CAIRO, (Reuters) – Egyptian President Hosni Mubarak said in an interview published on Saturday that he saw hopeful signs that big powers are turning their attention to a settlement of the Israeli-Palestinian conflict.
“There are signs in that sense which have recently come from important international capitals … We hope that this will give birth to urgent and serious movement which will break the stalemate,” he told the Egyptian state newspaper al-Ahram. “There is a new window for hope, a chance to achieve peace which must not be lost as many chances have been lost before,” President Mubarak added.
Mubarak gave no indication of the signs he detected but both the United States and some European countries have in the past month shown tentative interest in Middle East peace ideas.
France, Spain and Italy have floated the idea of a new peace initiative but many details remain unclear.
The leader of the Palestinian Islamist movement Hamas, Khaled Meshaal, told a news conference in Cairo on Saturday there was a historic opportunity to make peace on the basis of Israel’s borders as they stood on the eve of the 1967 war. Israel rejects those borders.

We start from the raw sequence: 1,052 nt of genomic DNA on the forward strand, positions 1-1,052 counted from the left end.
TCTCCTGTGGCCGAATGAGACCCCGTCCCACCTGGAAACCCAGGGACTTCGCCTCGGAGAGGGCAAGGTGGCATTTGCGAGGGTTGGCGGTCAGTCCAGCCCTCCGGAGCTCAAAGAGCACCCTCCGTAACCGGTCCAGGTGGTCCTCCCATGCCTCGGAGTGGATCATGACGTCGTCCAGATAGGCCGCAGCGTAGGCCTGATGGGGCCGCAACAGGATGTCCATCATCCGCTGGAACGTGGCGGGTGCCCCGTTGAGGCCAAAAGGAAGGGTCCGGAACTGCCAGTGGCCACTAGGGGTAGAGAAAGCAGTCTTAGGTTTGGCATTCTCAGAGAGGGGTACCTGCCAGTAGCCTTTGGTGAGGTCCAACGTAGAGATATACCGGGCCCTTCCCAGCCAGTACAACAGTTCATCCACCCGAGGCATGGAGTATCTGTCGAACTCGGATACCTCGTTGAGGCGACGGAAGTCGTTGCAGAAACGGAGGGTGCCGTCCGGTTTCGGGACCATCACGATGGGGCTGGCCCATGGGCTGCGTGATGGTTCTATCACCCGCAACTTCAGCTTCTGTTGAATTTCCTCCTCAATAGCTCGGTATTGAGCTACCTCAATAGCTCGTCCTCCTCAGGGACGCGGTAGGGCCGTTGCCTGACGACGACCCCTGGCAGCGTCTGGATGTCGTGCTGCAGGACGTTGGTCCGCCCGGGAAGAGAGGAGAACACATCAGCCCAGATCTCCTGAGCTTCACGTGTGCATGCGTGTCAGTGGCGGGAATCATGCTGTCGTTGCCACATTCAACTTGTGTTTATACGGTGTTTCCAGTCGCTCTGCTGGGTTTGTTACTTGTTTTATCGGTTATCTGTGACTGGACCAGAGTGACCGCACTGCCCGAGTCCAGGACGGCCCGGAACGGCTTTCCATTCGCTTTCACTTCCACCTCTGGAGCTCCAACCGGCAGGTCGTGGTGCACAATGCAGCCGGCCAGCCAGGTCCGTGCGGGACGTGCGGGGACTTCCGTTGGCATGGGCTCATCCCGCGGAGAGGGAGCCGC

Mubarak added: “Achieving tangible progress on the Israeli-Palestinian track would have positive repercussions on the situation in Iraq and the other crises and points of tension in the region.”
Serious peace talks between Israel and the Palestinians broke down in 2001 after Palestinians launched a second uprising against occupation and a right-wing Israeli government replaced a government ready to make major territorial concessions.
On Iraq, Mubarak said that a U.S. troop withdrawal would lead to a deterioration in the situation but if the troops stayed the resistance would continue.
He advocated building up the Iraqi army and police — the strategy the United States has said for years it is trying.